However, the pre-editing video for newcomers to the workload may be relatively large.
If you are not shy and like to share outside, then going to technical conferences to share and preach open source projects is also a very good choice. This may be difficult for newcomers who understand the project, with time, when we progress from the little white to familiar, go to share is easier to reach. Sharing can exercise their own expression skills, logical thinking skills, but also exercise their own guts ~ (may also harvest the olive branch)
Most developers do not like to write documentation, but documentation is an important way for other people to understand the project and get started with the project. I once in the development experience, if you encounter a clear and detailed documentation, I feel very lucky thing, get started on the project will be much faster. Documentation is not limited to start-up instructions, if there is an architectural design, the principle of the introduction is even better.
We can submit documentation for open source projects of interest, or even fix the documentation, for example
- code updates, the documentation is not updated at the same time
- fix the wrong download links, documentation links
- Optimize the documentation, modify the description of the documentation to make it easier to understand
- Submit architecture design, schematic documentation
If you are interested in a project, get involved in the local community, communicate with like-minded people, organize local events, and contribute to the development of the project.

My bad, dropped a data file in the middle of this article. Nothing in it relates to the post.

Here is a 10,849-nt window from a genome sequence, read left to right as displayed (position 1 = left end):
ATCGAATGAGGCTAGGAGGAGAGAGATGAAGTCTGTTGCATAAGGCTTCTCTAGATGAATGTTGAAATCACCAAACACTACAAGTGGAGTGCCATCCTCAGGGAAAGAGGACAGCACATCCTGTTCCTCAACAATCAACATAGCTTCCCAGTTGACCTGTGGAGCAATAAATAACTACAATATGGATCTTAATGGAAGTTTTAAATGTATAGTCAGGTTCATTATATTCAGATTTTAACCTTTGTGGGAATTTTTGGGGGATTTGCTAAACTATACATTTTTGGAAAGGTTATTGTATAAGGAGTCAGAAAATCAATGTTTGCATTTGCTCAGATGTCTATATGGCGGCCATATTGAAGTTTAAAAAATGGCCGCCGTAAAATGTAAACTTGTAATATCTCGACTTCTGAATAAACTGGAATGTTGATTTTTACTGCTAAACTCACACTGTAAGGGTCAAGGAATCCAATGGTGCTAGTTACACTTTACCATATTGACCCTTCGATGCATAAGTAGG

If there is no local community, you can build one as an initiator. I know that the Apache Software Foundation encourages people to build Local Communities, such as ALC Beijing, and other technical communities such as KubeSphere and Cloud Native Community are actively developing local communities.
The Apache culture encourages discussion and decision making through mailing lists, where everything is documented. Each Apache project has its own mailing list, and if you have an idea for a project, the community strongly encourages you to discuss it on the mailing list.
- Post a poll for a project
- Reply to discussions started by others to express our own views
- Start a discussion
Why a mailing list?
Mailing lists give me a very old-fashioned feeling. I went to learn about the history of the Apache Software Foundation, and initially the founders of the foundation discussed issues by way of mailing lists, is it a preservation of the old culture?